Safety is a process, not a project. Whitecourt Pulp’s Michie puts it like this: “We cannot consider ourselves successful unless each one of
us has gone home safely at the end of every single shift.”

Category A – More than 80,000 manhours per month

Total recordable incidents

Total hours worked

Frequency

    

Domtar Inc., Windsor, QC

5

1483056

0.67

Alberta Pacific Forest Industries Inc., Boyle, AB

6

1071207

1.12

Catalyst Paper, Crofton, BC

33

1183474

5.58

    

Category B – 50,000 to  80,000 manhours per month

Total recordable incidents

Total hours worked

Frequency

    

Resolute Forest Products, Alma, QC

3

795533

0.75

Resolute Forest Products, Thunder Bay, ON

4

890909

0.90

Resolute Forest Products, Fort Frances, ON

5

804815

1.24

Resolute Forest Products, Laurentide, QC

5

713154

1.40

Resolute Forest Products, Baie-Comeau, QC

6

790558

1.52

Kruger Inc., Bromptonville, QC

7

633721

2.21

Howe Sound Pulp & Paper, Port Mellon, BC

12

928401

2.59

Canfor, Prince George Pulp & Paper, Prince George, BC

10

696280

2.87

Hinton Pulp (Div. Of  West Fraser Mills), Hinton, AB

9

605546.5

2.97

Catalyst Paper, Powell River, BC

13

795819

3.27

Tembec – Kapuskasing Operations, Kapuskasing ON.

10

606338

3.30

Irving Pulp & Paper Ltd., Saint John, NB

15

789906

3.80

Zellstoff Celgar Limited, Castlegar, BC

16

827853

3.87

Canfor, Northwood Pulp Mill, Prince George, BC

17

863838

3.94

Kruger Wayagamack Inc., Trois-Rivières, QC

16

619080

5.17

Twin Rivers Paper Co., Edmundston, NB

25

705062

7.09

    

Category C – less than 50,000 manhours per month

Total recordable incidents

Total hours worked

Frequency

    

Meadow Lake Mechanical Pulp Inc., Meadow Lake, SK

0

368776

0.00

Resolute Forest Products, Thorold, ON

0

289571

0.00

Resolute Forest Products, Kenogami, QC

0

277729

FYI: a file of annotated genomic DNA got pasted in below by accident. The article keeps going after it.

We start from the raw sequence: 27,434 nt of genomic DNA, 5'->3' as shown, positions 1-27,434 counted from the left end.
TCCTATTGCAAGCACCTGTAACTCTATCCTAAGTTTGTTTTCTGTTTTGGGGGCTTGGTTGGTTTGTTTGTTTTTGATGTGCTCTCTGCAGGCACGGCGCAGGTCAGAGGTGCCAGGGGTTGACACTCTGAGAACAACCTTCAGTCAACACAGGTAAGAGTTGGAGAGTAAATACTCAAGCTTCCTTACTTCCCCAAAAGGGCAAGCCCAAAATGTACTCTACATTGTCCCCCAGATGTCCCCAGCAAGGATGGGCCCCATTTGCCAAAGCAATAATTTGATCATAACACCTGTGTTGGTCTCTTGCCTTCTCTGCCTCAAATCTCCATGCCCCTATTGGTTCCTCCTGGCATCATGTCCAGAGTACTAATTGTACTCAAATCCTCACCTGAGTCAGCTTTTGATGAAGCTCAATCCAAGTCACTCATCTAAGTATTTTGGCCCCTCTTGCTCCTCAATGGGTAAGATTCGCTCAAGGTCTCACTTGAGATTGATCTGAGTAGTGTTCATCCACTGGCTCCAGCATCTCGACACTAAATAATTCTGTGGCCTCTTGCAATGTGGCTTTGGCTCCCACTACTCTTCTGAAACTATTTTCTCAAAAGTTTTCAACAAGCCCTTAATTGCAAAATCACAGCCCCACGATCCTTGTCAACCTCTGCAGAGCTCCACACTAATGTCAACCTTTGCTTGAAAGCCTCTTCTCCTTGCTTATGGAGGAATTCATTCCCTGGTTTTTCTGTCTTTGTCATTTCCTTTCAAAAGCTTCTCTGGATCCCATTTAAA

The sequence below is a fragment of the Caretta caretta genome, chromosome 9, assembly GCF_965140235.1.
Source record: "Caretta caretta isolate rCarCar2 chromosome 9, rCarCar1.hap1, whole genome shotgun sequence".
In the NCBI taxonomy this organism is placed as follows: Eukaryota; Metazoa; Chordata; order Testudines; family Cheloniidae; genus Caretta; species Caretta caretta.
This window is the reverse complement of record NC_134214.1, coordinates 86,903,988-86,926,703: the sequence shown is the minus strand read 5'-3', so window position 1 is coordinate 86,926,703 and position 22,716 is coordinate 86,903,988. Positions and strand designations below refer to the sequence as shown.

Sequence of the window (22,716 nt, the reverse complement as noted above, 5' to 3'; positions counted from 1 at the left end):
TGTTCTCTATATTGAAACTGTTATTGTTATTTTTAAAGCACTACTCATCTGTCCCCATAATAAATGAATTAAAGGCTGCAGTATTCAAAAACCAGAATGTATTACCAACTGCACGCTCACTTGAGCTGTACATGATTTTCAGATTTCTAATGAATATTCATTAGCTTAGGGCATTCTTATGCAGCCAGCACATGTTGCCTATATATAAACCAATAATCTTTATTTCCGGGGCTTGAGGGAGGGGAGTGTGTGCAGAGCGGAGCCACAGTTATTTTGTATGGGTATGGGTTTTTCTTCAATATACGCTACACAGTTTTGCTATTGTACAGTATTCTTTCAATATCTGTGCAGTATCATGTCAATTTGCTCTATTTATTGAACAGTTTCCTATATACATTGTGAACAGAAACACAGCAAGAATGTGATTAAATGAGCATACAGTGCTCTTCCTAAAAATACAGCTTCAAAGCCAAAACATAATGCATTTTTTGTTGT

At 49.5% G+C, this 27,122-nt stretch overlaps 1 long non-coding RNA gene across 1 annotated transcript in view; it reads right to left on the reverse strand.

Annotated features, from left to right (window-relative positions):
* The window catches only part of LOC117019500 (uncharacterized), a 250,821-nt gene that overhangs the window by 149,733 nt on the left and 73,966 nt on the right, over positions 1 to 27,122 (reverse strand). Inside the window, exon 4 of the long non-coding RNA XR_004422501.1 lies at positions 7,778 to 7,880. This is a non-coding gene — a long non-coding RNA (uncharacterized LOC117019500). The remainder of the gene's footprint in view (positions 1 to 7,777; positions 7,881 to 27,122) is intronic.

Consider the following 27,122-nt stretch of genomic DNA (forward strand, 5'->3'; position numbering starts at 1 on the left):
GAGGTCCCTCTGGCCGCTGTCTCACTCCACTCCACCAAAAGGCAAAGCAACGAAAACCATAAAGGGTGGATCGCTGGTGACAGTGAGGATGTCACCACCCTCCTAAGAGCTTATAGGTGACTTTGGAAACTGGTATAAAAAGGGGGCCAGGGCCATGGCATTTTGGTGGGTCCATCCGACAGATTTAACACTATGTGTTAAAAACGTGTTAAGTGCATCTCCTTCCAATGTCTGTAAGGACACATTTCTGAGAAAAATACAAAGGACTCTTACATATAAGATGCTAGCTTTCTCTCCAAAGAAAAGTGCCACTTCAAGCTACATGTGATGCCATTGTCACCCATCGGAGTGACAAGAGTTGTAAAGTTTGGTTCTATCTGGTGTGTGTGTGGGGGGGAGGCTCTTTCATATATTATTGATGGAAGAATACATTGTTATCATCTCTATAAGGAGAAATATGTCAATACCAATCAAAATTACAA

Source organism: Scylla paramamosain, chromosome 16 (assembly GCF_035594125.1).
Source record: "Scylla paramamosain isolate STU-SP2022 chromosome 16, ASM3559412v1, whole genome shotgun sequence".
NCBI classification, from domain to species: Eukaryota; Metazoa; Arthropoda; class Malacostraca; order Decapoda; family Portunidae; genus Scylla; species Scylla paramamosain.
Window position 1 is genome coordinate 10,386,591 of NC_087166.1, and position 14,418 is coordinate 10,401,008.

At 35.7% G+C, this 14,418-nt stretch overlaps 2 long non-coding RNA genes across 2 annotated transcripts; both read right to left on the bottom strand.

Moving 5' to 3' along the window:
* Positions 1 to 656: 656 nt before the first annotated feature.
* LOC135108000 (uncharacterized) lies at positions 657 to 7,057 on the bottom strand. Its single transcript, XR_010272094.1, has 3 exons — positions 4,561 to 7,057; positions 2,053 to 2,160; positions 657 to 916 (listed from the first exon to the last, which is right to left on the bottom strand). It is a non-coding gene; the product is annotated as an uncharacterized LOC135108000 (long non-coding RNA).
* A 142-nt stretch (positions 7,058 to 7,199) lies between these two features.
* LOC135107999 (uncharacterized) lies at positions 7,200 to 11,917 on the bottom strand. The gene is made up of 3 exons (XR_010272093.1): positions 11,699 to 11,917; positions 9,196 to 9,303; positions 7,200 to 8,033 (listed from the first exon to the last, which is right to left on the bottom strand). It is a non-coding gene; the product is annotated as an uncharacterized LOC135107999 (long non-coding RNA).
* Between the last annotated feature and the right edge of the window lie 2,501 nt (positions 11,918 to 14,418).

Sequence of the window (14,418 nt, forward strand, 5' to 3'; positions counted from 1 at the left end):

0.00

Sonoco Canada Corporation, Brantford, ON

0

130617

0.00

Resolute Forest Products, Iroquois Falls, ON

1

513578

0.39

Alberta Newsprint Company, Whitecourt, AB

1

472902

0.42

Resolute Forest Products, Amos, QC

1

324782

0.62

Kruger Inc., Montreal, QC

1

280798

0.71

Strathcona Paper LP, Napanee, ON

1

273729

0.73

JD Irving Ltd., Irving Tissue, Saint John, NB

1

220807

0.91

Millar Western Forest Products, Whitecourt Pulp, Whitecourt, AB

2

254887

1.57

Weyerhaeuser Canada, Grande Prairie, AB

5

545964

1.83

Norampac Inc., Kingsey Falls, Que.

1

108265

1.85

Canfor, Intercontinental Pulp, Prince George, BC

5

492616

2.03

Northern Pulp Nova Scotia, New Glasgow, NS

6

578335

2.07

Cariboo Pulp and Paper Co., Quesnel, BC

6

577346

2.08

Resolute Forest Products, Clermont, QC

5

471177

2.12

Tembec Inc., Matane, QC

3

260793

2.30

Daishowa Marubeni International, Peace River, AB

8

550825

2.90

Quesnel River Pulp, Quesnel, BC

4

269620

2.97

Kruger Inc., Trois-Rivieres, QC

9

574312

3.13

Slave Lake Pulp, Slave Lake, AB

4

225839

3.54

Catalyst Paper, Port Alberni, BC

12

583822

4.11

Cascades Groupe Carton Plat East Angus, East Angus, QC

5

168547

5.93

Tolko Manitoba Kraft Papers, The Pas, MB

20

548487

7.29